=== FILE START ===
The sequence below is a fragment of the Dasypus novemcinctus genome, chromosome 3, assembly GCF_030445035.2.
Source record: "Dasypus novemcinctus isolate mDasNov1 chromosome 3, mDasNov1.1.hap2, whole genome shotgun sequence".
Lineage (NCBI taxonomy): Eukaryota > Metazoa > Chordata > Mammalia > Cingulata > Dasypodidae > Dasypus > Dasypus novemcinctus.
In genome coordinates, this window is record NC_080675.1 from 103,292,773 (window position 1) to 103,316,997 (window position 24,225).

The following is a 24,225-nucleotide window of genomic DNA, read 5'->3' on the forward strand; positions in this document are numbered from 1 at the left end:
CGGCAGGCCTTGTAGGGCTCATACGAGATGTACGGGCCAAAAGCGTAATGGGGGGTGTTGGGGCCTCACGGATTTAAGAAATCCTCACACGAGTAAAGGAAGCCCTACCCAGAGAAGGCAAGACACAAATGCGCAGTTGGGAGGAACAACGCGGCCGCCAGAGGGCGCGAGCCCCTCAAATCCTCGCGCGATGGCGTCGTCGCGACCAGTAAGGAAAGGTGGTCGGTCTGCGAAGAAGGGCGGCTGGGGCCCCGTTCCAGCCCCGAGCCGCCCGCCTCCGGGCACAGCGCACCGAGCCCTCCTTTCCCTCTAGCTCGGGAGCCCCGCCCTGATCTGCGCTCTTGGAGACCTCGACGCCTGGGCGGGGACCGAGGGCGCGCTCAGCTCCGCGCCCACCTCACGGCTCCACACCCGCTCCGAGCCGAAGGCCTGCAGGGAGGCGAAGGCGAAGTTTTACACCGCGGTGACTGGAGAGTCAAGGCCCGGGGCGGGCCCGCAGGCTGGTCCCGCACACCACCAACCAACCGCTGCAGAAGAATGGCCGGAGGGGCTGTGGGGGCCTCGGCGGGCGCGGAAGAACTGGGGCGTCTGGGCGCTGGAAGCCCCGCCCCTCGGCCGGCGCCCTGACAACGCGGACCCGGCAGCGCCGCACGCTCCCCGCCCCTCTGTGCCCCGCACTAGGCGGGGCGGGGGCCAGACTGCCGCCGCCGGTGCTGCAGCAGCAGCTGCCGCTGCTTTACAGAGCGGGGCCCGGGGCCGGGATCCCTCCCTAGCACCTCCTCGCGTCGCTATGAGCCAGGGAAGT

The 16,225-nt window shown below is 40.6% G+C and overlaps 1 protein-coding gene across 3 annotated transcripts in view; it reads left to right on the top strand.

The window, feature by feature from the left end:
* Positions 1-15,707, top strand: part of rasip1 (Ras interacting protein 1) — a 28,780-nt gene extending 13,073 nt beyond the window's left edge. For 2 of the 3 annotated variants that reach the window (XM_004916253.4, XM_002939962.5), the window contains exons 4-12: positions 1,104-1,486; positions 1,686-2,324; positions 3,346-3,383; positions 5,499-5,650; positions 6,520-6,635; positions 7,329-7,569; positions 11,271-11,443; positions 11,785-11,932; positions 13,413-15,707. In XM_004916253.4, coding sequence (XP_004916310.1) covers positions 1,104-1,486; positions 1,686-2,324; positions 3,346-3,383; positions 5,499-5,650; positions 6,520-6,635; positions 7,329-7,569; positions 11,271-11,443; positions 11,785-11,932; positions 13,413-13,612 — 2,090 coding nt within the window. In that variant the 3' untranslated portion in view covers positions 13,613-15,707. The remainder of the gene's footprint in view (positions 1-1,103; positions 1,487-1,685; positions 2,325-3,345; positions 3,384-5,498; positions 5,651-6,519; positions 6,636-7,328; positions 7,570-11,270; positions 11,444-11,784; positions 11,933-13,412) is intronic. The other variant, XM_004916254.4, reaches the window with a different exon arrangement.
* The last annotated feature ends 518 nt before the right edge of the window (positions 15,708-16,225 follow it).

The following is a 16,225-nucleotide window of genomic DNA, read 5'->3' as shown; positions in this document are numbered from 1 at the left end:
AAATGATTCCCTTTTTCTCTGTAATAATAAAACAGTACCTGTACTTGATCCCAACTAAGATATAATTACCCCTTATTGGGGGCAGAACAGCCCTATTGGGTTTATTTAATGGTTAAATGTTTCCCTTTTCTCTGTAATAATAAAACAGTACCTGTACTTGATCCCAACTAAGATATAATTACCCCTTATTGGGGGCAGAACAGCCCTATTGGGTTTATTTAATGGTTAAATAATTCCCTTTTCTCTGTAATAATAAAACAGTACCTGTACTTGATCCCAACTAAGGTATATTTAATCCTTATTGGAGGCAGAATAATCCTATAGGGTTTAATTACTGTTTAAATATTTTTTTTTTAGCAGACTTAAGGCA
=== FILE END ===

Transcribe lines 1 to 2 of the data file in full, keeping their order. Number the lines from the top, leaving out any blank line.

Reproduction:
The sequence below is a fragment of the Dasypus novemcinctus genome, chromosome 3, assembly GCF_030445035.2.
Source record: "Dasypus novemcinctus isolate mDasNov1 chromosome 3, mDasNov1.1.hap2, whole genome shotgun sequence".